The pandemic will end, but the toll on mental health will take longer
At first, it was only supposed to last a few weeks. COVID-19, as we know now, was not going to be defeated so easily.
Lockdowns, quarantines, and social distancing went from temporary measures to a normal part of our everyday lives.
Yes, there were warning signs. We saw it coming. But we didn’t know what we were in for.
The world watched
The city of Wuhan, China, first went into a 76-day lockdown on Jan. 23, 2020. A novel coronavirus had infiltrated the Hubei Province’s sprawling capital, which is divided by the Yangtze and Han rivers.
No one was allowed to leave. The world watched with anxiety as 56 million people were put into a mandatory lockdown. Airport, train, and bus stations were all shut down.
The city-wide quarantine failed to stop the spread. What began as a concerning outbreak in China became a global pandemic.
Over the next year-plus, 160 million people around the world would be infected with COVID-19. More than 3.5 million people would die.
Now, with the pandemic seemingly under control thanks to the development of life-saving vaccines and various levels of herd immunity, anxiety from more than a year of panic, fear, confusion, and loss remains.
“There is a normality to the fear of the pandemic, as the virus can be deadly. The challenge is whether we have developed a pattern of excessively safe behaviors that keep us anchored into the fears,” environmental psychologist and well-being consultant Lee Chambers told Medical News Today. “I expect there to be pockets of people who, even when vaccinated, will be continually worrying about (COVID-19) and be avoidant of anything that may heighten their risk.”
As infection rates decrease and lockdowns are lifted, some are choosing to remain indoors, afraid of venturing back out into the world.
Scientists are calling this phenomenon COVID-19 anxiety syndrome, which is characterized by a fear of going back to the way life was before, a combination of symptoms related to post-traumatic stress disorder (PTSD), and anxiety and obsessive-compulsive disorder (OCD).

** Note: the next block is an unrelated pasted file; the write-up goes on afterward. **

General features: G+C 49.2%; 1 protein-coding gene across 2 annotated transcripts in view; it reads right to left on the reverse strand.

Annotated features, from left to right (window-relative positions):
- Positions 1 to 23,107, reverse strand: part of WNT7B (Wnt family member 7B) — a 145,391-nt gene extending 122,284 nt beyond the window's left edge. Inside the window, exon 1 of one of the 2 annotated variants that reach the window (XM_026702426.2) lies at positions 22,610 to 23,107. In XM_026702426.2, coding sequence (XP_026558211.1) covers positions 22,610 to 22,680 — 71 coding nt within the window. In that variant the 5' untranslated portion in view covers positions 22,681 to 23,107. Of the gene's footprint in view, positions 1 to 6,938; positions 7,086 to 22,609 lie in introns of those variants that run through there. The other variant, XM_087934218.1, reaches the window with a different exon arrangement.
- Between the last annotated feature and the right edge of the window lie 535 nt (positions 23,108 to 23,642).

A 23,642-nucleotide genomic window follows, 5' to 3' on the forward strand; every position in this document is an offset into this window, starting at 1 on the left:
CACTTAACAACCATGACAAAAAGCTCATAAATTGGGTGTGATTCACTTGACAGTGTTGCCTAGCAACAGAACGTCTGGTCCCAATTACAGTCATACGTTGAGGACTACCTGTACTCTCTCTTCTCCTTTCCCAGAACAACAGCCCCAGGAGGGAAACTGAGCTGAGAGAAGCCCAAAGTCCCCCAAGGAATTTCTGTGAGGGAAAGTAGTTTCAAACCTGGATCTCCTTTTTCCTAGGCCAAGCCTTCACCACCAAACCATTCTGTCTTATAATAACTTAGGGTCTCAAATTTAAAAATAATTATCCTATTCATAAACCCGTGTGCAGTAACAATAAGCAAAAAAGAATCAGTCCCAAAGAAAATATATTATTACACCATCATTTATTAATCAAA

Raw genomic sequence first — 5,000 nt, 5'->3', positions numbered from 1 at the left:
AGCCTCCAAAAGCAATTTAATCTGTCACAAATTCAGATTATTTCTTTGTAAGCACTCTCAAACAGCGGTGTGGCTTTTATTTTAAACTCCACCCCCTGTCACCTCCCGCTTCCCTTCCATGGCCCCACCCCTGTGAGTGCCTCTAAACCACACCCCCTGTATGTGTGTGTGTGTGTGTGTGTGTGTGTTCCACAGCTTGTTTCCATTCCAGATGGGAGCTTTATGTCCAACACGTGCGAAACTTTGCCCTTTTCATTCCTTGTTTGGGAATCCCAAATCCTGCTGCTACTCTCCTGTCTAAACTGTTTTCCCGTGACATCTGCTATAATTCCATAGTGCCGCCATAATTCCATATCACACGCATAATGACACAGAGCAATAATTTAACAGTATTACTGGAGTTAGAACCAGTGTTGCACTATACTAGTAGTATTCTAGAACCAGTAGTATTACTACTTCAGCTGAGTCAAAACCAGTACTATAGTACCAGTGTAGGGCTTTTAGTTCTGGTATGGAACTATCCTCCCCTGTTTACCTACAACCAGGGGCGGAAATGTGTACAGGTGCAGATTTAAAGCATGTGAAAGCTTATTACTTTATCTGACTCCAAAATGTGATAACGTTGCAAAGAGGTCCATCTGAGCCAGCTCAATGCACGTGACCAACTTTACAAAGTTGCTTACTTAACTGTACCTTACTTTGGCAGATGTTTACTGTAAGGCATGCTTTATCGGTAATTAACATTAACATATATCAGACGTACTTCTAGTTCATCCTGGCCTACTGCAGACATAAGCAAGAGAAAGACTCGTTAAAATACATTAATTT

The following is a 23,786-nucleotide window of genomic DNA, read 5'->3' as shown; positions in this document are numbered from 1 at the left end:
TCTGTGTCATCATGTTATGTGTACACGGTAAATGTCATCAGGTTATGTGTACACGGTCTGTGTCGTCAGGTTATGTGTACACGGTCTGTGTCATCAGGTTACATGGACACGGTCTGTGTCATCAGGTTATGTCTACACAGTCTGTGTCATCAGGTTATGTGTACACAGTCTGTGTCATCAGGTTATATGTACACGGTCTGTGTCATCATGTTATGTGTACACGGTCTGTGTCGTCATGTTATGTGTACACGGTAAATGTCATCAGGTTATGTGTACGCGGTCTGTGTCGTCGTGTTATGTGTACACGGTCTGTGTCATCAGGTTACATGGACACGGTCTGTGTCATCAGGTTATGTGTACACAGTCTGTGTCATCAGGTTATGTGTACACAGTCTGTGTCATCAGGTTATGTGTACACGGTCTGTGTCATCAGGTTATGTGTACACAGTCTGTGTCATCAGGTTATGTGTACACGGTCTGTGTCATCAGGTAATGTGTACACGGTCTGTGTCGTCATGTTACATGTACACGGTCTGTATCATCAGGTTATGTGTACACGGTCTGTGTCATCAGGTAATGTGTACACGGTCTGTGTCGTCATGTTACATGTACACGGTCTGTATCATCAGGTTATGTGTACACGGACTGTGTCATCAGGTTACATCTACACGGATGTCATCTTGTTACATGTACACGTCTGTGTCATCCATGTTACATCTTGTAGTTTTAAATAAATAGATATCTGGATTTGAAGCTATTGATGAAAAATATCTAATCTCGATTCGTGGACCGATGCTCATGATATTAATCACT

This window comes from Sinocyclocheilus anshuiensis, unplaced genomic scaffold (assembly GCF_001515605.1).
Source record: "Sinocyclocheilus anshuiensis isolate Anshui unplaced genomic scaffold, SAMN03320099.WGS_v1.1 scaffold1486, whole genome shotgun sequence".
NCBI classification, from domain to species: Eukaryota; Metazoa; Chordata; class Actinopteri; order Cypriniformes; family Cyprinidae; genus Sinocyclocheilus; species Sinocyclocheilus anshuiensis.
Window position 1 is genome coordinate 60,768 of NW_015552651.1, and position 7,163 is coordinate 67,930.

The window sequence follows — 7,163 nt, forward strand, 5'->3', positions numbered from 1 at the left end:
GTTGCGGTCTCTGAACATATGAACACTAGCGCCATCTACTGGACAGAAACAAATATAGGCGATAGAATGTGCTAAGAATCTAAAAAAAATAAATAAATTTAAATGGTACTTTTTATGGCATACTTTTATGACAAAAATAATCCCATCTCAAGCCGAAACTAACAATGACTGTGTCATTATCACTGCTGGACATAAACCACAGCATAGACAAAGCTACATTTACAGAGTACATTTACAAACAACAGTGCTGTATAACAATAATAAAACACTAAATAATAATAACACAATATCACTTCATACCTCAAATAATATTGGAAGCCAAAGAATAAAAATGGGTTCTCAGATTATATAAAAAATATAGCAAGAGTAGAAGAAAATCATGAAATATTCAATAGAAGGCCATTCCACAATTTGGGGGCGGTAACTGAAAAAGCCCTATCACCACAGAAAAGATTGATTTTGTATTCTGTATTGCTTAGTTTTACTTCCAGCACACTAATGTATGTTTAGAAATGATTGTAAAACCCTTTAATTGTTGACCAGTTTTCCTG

COVID-19 anxiety syndrome sufferers are likely to compulsively check themselves for possible symptoms of COVID infection, continue to avoid public places, and clean obsessively.
Researchers, such as London South Bank University professor Marcantonio Spada, theorize that while it was normal to be cautious and even fearful during the pandemic, that anxiety will now carry over into unnecessary compulsions for many, even as the global health crisis subsides.
“Fear is normal. You and I are supposed to fear the virus because it’s dangerous. The difference, however, in terms of developing a psychopathological response is whether you end up behaving in … overly safe ways that lock you into the fear,” Spada told The Guardian. “My expectation is we’re going to have … chunks of the population that are avoiding re-engagement and constantly worrying about the virus for months to come, whether they are vaccinated or not.”
A traumatized public
It should come as no surprise that people are traumatized. Statistics from the Center for Disease Control show that around 40% of adults experienced varying degrees of anxiety, depression, substance use, and suicidal ideation last summer as COVID ravaged the country.
The media, as can often be the case, was put in a tough position during the pandemic. On one hand, it was important for people to understand the seriousness of the virus, so they would be more willing to follow public health guidelines such as wearing masks and social distancing.
At the same time, the constant stream of bad news and frantic headlines left Americans traumatized and living in a constant state of terror.
This obsession with doom became a part of our everyday lives. A world filled almost entirely with trauma and death became the new normal.
“Some of the potential reasons why (COVID-19 anxiety syndrome may occur) include high levels of exposure to social media and news, disruption to routines and anchors caused by lockdowns and restrictions, and difficulties disengaging from the threatening stimuli, including (virus) variants and the situation in other countries,” Chambers told Medical News Today.
Returning to normalcy
While struggling with COVID-19 anxiety syndrome is normal and nothing to be ashamed of, there are steps one can take to help ease themselves back into everyday life, according to Chambers.
One important measure the well-being consultant suggests is to seek out and focus on positive news surrounding the pandemic’s current state, such as declining infection rates and the success of the COVID vaccines.
Chambers also suggests taking things slow and stepping out of comfort zones at a gradual pace. If a person would rather continue wearing a mask or gloves in public, they should feel free to do so until they are more comfortable.
Talking can also help. Explaining feelings of anxiety can help ease fears, and, if needed, speaking to a mental health professional can help someone cope.
Ultimately, Chambers suggests being nice to ourselves and practicing self-love, understanding that what we collectively went through was no easy task.
“It can be easy to become frustrated because everyone is on their own journey as lockdowns ease, and some people are more comfortable than others. Being kind to ourselves and others is so important to keep ourselves from becoming fearful,” Chambers told Medical News Today. “A little patience with ourselves and understanding that we are all in a different place will fuel the respect and appreciation that we all have a shared human experience we are traveling through.”
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